Judge Rejects CACI’s Attempt To Dismiss Torture Case
In April 2003, the George W. Bush administration led an illegal invasion of Iraq based on lies about weapons of mass destruction. That war resulted in the deaths of hundreds of thousands of Iraqis. After the invasion, there was a mass roundup of Iraqis ” primarily men and boys ” with no plan or proper basis for detention. The United States then turned to contractors (mercenaries) to assist with interrogations and provide interpretation services, many of whom lacked proper training. Indeed, the U.S. wars in Iraq and Afghanistan were the most outsourced in U.S. history. It was against this backdrop that the horrors we all saw in the photos of Abu Ghraib happened.
In Iraq, unlike Guantanamo (and the CIA blacksites), there was never any question that the Geneva Conventions applied – and torture was illegal. CACI, a U.S. corporation, contracted with the United States military to provide interrogation services to the U.S. Army at Iraqs notorious Abu Ghraib prison.
In 2008, Iraqi civilians Suhal Al Shimari, Salah Al-Ejaili, and Asa’ad Al-Zubae filed a lawsuit against CACI under the Alien Tort Statute seeking damages for the torture and abuse they suffered while detained at Abu Ghraib. The three plaintiffs allege that CACI employees conspired with and aided and abetted U.S. military personnel in subjecting them to torture; cruel, inhuman or degrading treatment; and war crimes, in violation of international law. A U.S. Army General called their treatment sadistic, blatant, and wanton.
On July 31, U.S. District Judge Leonie Brinkema in the Eastern District of Virginia rejected CACIs attempts to have the case dismissed.
Guest – Katherine Gallagher is a senior staff attorney at the Center for Constitutional Rights, where she specializes in the enforcement of human rights, including the prohibition against torture. She is one of the attorneys who filed the lawsuit against CACI.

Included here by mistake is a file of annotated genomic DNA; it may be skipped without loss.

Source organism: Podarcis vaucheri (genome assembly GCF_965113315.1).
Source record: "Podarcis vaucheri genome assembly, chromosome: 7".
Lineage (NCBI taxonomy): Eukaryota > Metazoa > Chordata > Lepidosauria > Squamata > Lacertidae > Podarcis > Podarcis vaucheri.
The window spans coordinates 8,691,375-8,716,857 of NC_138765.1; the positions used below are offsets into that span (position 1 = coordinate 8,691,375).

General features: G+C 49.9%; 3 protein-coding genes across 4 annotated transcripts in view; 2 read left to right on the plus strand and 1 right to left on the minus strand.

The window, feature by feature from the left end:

Three of Newburgh Four Released
On July 25, a judge ordered the compassionate release of three of the so-called Newburgh Four — Onta Williams, David Williams, and Laguerre Payen. The men, who are Black Muslims from Newburgh, New York, were convicted and sentenced to 25 years in prison on terrorism charges in 2011.
In the July release order, US District Court Judge Colleen McMahon suggested that the FBI had invented a conspiracy. She said that FBI agents had used an unscrupulous operative to persuade the four to join in a plan to bomb a synagogue in the Bronx and fire Stinger missiles at military planes at Stewart Airport near Newburgh, New York. While bombs were, in fact, left outside a synagogue in the Riverdale section of the Bronx, they were fakes built by the FBI.
Guest – Kathy Manley, New York appellate attorney joins us to talk about this late-in-coming victory. Among her many victories was the 2015 case of People v. Diack, which struck down county and local sex offender residence restrictions throughout New York State. Kathy works with several civil rights groups, including the Coalition Of Civil Freedoms.